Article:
Fresh from my flying visit to Los Angeles for the opening of William E. Jones: Heralitus Fragment 124, Automatically Illustrated at the David Kordansky Gallery, I thought I would share with you a couple of thoughts about how I translated the fragment, which William E. Jones transformed into one of the works in the exhibition (below).
|Flesh: of things discharged at random, the perfect form, 2013, archival solvent ink on paper, 3 panels, each: 80 x 58.66 inches (203.2 x 149 cm), unique|
The text of the fragment I translated was not that emended by Diels – to include sarma ‘heap’ – and in many of the recent editions of Heraclitus, but that as transmitted by Theophrastus with sarx ‘flesh’, and accepted by Dimitri Gutas, after a series of variations given by others, including Heinrich Gomperz and John McDiarmid:
σάρξ, εἰκῇ κεχυμένων ὁ κάλλιστος κόσμος
(“Flesh: of things discharged at random, the perfect form.”)
As I wrote in my essay ‘Spontaneously Resurrecting Flesh’ in the book that accompanied the exhibition called Flesh and the Cosmos, my decision to translate eikē kechumenōn (“of things discharged at random”) was based on Gomperz’s 1922 interpretation of the fragment as describing the role of sperm in human reproduction as the randomly dispersed origins of a beautifully ordered being (If you visit the exhibition, you will find that the very first image in the first panel shows a happy family, with mother and baby recently discharged from the maternity ward!). In addition, I wanted to emphasize the idea of ‘flesh’ as evoking not only living, but inanimate matter – the corpse – in choosing a word that would also contain some idea of death and destruction. I felt that ‘discharge’ would generate images of automatic weapons and their sprays of bullets. (Here I was also thinking of the pun at Heraclitus DK B48 – ‘The name of the bow (bios) is life (bios), but its work is death”).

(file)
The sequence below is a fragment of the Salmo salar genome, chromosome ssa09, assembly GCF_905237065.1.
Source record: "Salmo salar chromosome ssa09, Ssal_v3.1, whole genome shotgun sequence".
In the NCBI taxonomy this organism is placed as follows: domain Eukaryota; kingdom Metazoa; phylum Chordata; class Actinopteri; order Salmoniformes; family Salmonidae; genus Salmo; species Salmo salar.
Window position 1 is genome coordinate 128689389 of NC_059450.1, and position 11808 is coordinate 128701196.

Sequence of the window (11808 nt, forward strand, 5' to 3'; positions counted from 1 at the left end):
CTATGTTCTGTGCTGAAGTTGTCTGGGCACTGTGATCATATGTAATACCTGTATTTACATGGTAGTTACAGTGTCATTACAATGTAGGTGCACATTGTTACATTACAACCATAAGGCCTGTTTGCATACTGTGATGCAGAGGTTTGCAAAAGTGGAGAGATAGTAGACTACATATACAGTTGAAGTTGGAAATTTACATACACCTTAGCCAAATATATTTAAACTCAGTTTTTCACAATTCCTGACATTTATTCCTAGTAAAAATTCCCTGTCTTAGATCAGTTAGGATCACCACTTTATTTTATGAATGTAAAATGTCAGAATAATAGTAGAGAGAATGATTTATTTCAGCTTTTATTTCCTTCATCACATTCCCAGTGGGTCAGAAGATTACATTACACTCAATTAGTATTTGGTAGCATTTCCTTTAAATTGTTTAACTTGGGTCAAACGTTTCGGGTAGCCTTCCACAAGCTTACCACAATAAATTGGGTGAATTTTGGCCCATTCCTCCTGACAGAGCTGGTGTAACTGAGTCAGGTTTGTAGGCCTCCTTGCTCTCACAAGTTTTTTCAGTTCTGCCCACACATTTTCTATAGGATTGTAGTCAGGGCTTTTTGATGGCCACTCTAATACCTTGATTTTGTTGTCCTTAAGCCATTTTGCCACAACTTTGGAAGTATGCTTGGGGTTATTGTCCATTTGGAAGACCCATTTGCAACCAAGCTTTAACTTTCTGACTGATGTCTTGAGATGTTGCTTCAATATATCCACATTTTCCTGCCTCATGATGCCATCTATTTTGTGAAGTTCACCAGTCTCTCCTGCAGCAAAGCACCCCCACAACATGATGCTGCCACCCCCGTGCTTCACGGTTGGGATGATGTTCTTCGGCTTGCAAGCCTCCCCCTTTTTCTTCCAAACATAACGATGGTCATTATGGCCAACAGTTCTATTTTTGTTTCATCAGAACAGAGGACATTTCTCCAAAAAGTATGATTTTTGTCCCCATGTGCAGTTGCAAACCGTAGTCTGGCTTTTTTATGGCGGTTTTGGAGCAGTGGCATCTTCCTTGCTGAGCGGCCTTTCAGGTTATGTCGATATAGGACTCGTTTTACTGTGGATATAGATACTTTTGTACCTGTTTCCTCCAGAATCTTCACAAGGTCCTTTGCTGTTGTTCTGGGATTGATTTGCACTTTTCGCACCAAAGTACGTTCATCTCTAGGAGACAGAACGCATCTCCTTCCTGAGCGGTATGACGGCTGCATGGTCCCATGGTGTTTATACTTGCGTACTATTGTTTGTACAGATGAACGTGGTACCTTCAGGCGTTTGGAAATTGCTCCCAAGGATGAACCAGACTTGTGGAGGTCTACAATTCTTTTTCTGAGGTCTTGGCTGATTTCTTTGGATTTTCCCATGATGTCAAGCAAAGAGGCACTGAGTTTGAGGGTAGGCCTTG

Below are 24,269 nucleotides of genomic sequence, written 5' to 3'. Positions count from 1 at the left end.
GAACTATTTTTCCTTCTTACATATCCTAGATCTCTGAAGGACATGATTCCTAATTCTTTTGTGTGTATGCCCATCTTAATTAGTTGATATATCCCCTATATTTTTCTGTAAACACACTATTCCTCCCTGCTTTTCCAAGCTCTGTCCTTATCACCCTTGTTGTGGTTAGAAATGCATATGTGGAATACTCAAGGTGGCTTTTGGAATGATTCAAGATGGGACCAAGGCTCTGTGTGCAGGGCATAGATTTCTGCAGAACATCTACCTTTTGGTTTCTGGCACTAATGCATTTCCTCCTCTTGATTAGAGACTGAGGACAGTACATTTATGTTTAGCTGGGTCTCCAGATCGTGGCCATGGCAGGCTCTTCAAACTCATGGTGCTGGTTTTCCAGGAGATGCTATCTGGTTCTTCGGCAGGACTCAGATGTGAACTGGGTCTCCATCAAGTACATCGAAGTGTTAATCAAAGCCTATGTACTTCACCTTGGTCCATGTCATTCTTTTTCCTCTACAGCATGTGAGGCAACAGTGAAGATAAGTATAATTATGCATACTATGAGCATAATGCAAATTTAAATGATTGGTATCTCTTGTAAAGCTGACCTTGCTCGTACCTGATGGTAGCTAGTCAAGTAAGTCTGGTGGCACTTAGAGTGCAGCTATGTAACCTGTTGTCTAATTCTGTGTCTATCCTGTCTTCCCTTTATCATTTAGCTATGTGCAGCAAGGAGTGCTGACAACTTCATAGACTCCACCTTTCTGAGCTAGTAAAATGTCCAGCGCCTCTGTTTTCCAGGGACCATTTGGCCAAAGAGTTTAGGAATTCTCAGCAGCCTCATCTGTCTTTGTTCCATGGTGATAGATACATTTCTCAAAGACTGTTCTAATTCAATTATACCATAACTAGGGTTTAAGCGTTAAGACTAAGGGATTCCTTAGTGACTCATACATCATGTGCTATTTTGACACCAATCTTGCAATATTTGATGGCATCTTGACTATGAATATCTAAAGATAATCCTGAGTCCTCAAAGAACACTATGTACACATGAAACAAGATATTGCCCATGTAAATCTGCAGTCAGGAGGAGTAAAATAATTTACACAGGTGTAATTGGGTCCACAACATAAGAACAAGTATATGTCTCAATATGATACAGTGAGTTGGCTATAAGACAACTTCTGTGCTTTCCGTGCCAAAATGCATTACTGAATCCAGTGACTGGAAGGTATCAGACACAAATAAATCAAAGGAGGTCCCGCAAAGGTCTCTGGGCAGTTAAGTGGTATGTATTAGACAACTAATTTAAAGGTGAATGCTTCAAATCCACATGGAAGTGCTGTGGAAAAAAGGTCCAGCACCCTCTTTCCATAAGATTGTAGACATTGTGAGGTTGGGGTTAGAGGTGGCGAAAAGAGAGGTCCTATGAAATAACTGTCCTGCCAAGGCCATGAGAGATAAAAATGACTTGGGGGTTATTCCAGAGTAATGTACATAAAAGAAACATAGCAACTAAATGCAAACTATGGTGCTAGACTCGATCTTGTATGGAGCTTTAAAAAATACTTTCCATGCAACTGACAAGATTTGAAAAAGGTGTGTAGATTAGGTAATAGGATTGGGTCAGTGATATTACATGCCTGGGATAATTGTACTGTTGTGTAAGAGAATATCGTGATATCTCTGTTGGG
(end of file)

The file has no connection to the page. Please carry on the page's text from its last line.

However, what I did not explicitly comment on in my essay was my mistranslation of ho kallistos kosmos as ‘the perfect form’ and not ‘the most beautiful universe’. How did I get from the superlative of beauty to perfection and from the universe to form? These mistranslations are related to one another and are part of my interpretation of the Theophrastus passage in which these Heraclitean words were originally quoted, as argued in my essay. In his discussion of Heraclitus as a materialist who claimed that a determinate universe was generated out of indeterminate principles, Theophrastus inserts a formalist rephrasing of Heraclitus’ words, transforming his idea of ‘random discharge’ (eikē kechumenōn), with the phrase automatōs ginomenōn (“of things coming into being spontaneously”). It is specifically this distinction between random and spontaneous generation that I transposed into ‘perfect form’. As a translator, I wanted to mirror how Theophratus sowed a formalist seed into his materialist’s text, making ‘the most beautiful universe’ into the ‘perfect form’.